Packer noted other objections from IFF critics. For one, the organization vigorously advocates for transparency, but when asked by reporters where its money comes from, won’t identify its contributors. “I’m an advocate of government transparency. I’m not working for the government,” Hoffman said.

Liberal advocacy groups, he said, don’t weather the same scrutiny.

Hoffman said “99 percent” of the foundation’s funding comes from inside Idaho, from “individuals who believe in our organization and the work that we to do.” Its positions aren’t dictated by donors, he said. “We work on policies that support free market, limited government principles, and our supporters gravitate to that.”

One source of funding in 2013: the Albertson Foundation.


IFF is a registered 501(c)(3) charity, which means donations are tax-deductible. Packer says in her podcast that the IFF, as a charity, can’t lobby, but that’s not exactly right. Federal law allows a sliding-scale portion of a charity’s expenditures to go toward lobbying. In 2014, for example, IFF reported $731,000 in expenditures. Under the law, it could have spent nearly $136,000 on lobbying. With three employees registered as lobbyists, it reported spending less than $16,000.

Its tax status and activities have come up before. After Packer’s podcast, IFF emailed to say her statements on their lobbying “misrepresent the law and make inappropriate and inaccurate claims.” Packer challenged back.

“Can you honestly tell me that the IFF does not devote the majority of their time to lobbying, when you and your representatives are in the Capitol daily? ... I think you are clearly abusing those limits,” she replied.

Packer said her podcast critique was a pre-emptive strike. Like a school report card, IFF’s mailed fliers have started going out reporting how lawmakers are voting. She expects to be castigated in one, despite her current Freedom Index ranking that has her comfortably in the top third.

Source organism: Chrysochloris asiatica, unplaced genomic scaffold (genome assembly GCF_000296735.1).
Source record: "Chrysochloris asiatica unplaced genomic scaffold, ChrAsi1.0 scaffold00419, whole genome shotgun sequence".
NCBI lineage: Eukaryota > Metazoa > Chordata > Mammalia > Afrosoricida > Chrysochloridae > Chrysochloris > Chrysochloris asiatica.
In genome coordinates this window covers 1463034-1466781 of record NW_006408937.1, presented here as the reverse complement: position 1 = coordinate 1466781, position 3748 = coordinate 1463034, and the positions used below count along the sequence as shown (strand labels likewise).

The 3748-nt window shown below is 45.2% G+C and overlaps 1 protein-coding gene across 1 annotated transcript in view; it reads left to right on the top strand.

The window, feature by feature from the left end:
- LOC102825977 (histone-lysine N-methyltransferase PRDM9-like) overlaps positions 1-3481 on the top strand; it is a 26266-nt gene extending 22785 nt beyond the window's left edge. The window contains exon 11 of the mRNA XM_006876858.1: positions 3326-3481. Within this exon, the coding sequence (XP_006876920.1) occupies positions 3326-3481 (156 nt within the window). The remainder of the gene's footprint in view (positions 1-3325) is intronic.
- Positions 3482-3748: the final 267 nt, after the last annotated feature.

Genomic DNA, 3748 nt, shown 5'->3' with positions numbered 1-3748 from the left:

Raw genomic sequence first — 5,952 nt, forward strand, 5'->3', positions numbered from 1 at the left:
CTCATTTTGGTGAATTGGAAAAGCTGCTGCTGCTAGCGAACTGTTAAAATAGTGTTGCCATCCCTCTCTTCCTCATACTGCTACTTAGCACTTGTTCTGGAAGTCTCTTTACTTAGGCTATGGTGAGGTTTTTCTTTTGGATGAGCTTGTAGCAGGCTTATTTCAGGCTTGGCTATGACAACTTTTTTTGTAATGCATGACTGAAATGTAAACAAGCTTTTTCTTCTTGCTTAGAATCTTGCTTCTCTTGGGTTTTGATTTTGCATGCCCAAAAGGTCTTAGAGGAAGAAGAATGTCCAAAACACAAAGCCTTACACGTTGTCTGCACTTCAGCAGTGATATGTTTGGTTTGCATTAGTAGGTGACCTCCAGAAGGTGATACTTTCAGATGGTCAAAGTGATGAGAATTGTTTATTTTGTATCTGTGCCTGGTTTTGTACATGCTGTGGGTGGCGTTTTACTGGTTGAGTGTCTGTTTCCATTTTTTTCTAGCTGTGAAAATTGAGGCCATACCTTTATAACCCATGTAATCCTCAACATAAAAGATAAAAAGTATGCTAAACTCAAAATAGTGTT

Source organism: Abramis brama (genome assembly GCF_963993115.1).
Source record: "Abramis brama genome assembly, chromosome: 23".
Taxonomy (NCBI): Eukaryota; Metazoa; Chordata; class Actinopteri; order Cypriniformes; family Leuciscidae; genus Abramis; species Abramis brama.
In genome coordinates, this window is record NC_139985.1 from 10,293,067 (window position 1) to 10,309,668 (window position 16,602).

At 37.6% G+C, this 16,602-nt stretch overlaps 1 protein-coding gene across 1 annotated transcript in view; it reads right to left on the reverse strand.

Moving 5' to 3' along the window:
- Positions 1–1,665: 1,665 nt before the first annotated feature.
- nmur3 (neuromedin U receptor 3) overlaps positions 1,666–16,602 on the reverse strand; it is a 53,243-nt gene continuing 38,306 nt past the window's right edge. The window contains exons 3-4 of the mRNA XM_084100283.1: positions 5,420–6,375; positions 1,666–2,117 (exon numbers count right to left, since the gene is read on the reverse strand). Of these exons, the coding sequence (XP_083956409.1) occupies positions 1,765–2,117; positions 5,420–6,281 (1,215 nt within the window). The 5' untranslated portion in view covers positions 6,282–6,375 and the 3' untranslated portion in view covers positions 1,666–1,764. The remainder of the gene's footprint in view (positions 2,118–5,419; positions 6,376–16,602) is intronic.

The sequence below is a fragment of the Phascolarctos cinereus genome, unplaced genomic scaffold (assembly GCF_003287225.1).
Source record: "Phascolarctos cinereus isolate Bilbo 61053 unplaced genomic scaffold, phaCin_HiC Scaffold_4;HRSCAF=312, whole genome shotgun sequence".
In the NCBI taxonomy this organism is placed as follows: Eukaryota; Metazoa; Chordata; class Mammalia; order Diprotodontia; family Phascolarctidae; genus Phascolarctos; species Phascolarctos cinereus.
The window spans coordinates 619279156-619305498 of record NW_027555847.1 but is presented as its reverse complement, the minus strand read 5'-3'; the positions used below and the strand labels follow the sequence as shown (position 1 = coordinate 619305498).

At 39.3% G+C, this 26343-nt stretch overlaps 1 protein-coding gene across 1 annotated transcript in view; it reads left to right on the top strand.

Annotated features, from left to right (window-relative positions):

Hoffman defends those activities as “informational.” In 2013, when IFF put up billboards naming lawmakers who voted to create the state health exchange, the message wasn’t “vote them out” but “repeal the law,” he said. The signs were down before the 2014 elections.

Because of the foundation’s lobbying and advocacy activities, people who write for, its news site, aren’t accredited as official Capitol reporters. Lobbyists are barred from the House and Senate floors during session, while reporters have full access. The foundation’s writers wear brown reporter name badges anyway. Hoffman defends the move because he says they are working as journalists, accredited or not.

“There’s a lot of different nuances to what we do, and it all comes together in all the different facets that you see up there,” he said.

Hoffman said Packer “talks about how conservative she is, but her record betrays her.”

“This is how government accountability works,” he said. Packer and other legislators “need to remember that they’re in the public spotlight, and if they’re not used to that, then they probably need to grow a thicker skin or get a different job.”

Bill Dentzer: 208-377-6438, @IDSBillD

Expanding its influence

The Idaho Freedom Foundation in September spun off a related organization that is financing activities such as direct mailing. Idaho Freedom Action is a 501 (c)(4) “social welfare” organization for tax purposes. Such groups are the so-called dark money organizations that include Citizens United and, at the other end of the spectrum, the League of Conservation Voters. Hoffman said the group’s mission is to promote greater civic engagement in government. Its Facebook page lists a website that routes to a donation page.